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No. 01-1441

(District of Colorado)

(D.C. No. 01-Z-1491)


Before HENRY, BRISCOE, and MURPHY, Circuit Judges.

After examining the briefs and appellate record, this panel has determined unanimously that oral argument would not materially assist the determination of this appeal. See Fed. R. App. P. 34(a)(2); 10th Cir. R. 34.1(G). The case is therefore ordered submitted without oral argument.

Elmer Morales appeals the district court's dismissal without prejudice of his 28 U.S.C. § 2241 habeas petition. He also seeks permission to proceed on appeal in forma pauperis. We grant his request to proceed in forma pauperis and affirm the district court.(1)

In his § 2241 petition, Morales sought to challenge the INS' decision to file a detainer with the state prison officials holding him. Citing to this court's decision in Galaviz-Medina v. Wooten, 27 F.3d 487, 493 (10th Cir. 1994), the district court concluded that it lacked jurisdiction over Morales' petition because the filing of an INS detainer does not place the petitioner "in custody" for purposes of § 2241.

A detainer usually serves only as a notice to [] prison authorities that the INS is going to be making a decision about the deportability of the alien in the future. The reasoning follows that the detainer does not serve to establish conclusively either present or future restraints on liberty. Because there is no actual claim to the alien following the completion of his sentence, there is no custody.

Id. at 493. Galviz-Medina made clear, however, that if the detainer were coupled with an order of deportation, the "in custody" requirement of § 2241 would be met. Morales concedes in his appellate brief that the INS has not issued an order of deportation. Thus, under Galviz-Medina, the INS detainer does not place him in custody for purposes of § 2241. Accordingly, the district court correctly concluded that it lacked jurisdiction over Morales' § 2241 petition.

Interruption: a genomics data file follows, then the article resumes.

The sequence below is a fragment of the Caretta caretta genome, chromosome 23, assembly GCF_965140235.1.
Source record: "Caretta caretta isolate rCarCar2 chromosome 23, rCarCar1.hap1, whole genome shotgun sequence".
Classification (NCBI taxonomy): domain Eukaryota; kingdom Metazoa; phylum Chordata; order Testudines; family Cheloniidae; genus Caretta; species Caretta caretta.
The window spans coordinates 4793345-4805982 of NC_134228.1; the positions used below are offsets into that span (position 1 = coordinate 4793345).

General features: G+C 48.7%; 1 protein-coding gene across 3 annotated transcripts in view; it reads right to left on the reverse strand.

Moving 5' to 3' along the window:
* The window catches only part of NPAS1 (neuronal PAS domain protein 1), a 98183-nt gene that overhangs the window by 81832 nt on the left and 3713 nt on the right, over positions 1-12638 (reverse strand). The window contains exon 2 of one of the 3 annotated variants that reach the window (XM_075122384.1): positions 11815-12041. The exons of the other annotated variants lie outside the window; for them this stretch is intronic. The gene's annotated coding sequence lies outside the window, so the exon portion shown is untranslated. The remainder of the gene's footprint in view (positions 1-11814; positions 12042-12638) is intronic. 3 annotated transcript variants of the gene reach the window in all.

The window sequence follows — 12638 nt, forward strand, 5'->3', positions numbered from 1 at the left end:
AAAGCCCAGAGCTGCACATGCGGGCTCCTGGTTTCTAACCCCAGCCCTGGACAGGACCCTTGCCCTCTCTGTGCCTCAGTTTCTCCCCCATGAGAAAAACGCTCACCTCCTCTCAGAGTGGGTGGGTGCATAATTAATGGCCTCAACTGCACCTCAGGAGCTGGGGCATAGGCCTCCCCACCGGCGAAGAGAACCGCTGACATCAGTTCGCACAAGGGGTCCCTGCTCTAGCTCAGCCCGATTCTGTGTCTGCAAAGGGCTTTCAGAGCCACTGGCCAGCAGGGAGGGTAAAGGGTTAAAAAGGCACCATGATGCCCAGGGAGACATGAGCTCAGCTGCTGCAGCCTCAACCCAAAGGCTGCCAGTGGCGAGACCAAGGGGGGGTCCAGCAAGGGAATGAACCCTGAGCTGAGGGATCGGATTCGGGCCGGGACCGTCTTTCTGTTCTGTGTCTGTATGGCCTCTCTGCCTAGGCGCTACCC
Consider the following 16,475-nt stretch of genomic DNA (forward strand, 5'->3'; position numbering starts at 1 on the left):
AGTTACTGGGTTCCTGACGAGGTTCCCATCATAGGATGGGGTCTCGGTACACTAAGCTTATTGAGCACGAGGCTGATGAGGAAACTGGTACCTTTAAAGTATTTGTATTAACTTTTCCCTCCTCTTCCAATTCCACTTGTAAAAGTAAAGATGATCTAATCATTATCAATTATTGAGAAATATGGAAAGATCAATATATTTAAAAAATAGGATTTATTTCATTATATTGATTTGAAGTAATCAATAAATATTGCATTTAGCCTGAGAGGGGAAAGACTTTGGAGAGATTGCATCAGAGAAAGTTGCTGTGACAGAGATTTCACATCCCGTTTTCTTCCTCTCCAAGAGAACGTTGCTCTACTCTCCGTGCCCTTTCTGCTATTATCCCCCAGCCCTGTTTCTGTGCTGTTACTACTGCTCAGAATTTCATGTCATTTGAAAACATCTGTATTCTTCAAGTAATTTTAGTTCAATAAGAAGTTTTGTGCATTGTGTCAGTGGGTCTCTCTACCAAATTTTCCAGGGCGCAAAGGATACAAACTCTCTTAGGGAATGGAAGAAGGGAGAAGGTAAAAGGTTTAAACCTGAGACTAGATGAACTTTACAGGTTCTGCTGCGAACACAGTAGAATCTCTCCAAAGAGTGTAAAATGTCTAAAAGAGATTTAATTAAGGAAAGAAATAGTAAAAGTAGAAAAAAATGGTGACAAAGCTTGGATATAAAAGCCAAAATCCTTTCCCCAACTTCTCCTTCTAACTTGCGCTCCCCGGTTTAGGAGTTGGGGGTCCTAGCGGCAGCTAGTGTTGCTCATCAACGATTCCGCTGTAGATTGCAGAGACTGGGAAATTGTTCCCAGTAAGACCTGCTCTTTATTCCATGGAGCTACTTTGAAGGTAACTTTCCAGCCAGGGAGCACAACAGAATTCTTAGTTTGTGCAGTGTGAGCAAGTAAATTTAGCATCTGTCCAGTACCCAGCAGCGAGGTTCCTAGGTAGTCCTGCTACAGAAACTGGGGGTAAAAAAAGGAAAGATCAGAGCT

The judgment of the United States District Court for the District of Colorado is hereby AFFIRMED.


Michael R. Murphy

Circuit Judge

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*. This order and judgment is not binding precedent, except under the doctrines of law of the case, res judicata and collateral estoppel. The court generally disfavors the citation of orders and judgments; nevertheless, an order and judgment may be cited under the terms and conditions of 10th Cir. R. 36.3.

1.Although Morales is a state prisoner, he does not need a certificate of appealability to appeal the district court's dismissal of his § 2241 petition. See Montez v. McKinna, 208 F.3d 862, 867 n.6 (10th Cir. 2000) ("[A] state prisoner seeking to challenge a detainer filed by a federal agency does not need a COA to proceed on appeal.").

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